A Look at Liturgy: When Confession Shifts from “Me” to “We”

Confessions. Police officers interrogate suspects to try and get one. Counselors wait for the counselee to see their role in the problem and make one. Priests enter one half of the confessional booth to hear confessions of sin by individuals on the other side of the partition. Christians pray them to receive forgiveness (I John 1:9). Usually conducted in private, what happens when we confess corporately?

The Anglican church I attend allots several moments in the weekly service to conduct the Confession of Sin. In the silent portion, seated with bowed heads, the Deacon charges us, “Let us confess our sins against God and our neighbor.” While familiar language, there’s a twist like that of plaited hair in a braid in the “us” and “our”.

In previous experiences, corporate confession occurred silently and without direction alongside monthly or quarterly communion with the focus on the individual. The liturgy in my head was, “Let me confess my sins against God and my neighbor.” Though physically present with others, the corporate sense was lost in my private ruminations and prayers.

The Confession of Sin then continues after the silence, and we repeat together, “…we confess that we have sinned against you in thought, word and deed, by what we have done, and by what we have left undone.” There’s the twist again; first it was “us” and “our”, now it’s “we”.

With this language, I am folded into a community admitting together and out loud that we made of mess a things last week. We are a motley crew admitting that none of us managed to keep the two commands Jesus named as the greatest (Mark 8:36-40). I can’t pretend I got it all right, and neither can the person next to me.  As a friend likes to say, “It’s a level playing field at the foot of the cross.” There’s comfort in that.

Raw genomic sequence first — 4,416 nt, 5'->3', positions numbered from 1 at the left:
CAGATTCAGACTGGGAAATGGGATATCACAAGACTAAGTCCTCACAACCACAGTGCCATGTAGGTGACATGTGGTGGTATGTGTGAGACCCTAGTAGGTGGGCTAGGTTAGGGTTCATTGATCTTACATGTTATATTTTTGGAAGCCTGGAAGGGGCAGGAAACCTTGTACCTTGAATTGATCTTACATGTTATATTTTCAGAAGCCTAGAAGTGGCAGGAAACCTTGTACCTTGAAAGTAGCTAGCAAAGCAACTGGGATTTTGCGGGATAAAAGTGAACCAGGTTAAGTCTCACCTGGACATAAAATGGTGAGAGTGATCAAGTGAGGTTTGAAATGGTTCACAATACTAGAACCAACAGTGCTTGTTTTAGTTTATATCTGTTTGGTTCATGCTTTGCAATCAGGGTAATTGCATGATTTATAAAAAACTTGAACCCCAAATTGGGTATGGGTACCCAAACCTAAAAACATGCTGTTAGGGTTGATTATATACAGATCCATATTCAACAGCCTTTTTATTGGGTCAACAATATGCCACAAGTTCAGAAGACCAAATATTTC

Next we recite, “We are truly sorry and we humbly repent.”  Along with individual sorrow and remorse over our failings, there’s a sense of shared grief. As I know the pain of having sinned, I can empathize with yours. We can mourn together as we profess a common desire to turn around and go in a different direction. 

We continue in an attitude of humility as we ask for God to “have mercy on us and forgive us.” Kyrie eleison. Here’s the crux of the confession– though we are completely undeserving of God’s forgiveness, he has promised he will be just and forgive us when we confess. Not to become better persons for our own good, but that “we may delight in [God’s] will, and walk in [God’s] ways, to the glory of [God’s] Name. Amen”

The truth of this confession wouldn’t change if “I”, “me” and “my” replaced “we”, “our” and us”, but its power and comfort would. In Protestant theology no mediator is needed to confess directly to God (I Timothy 2:5) so we usually go solo. But in doing so, we miss the richness found when brothers and sisters in Christ confess together aloud.

 


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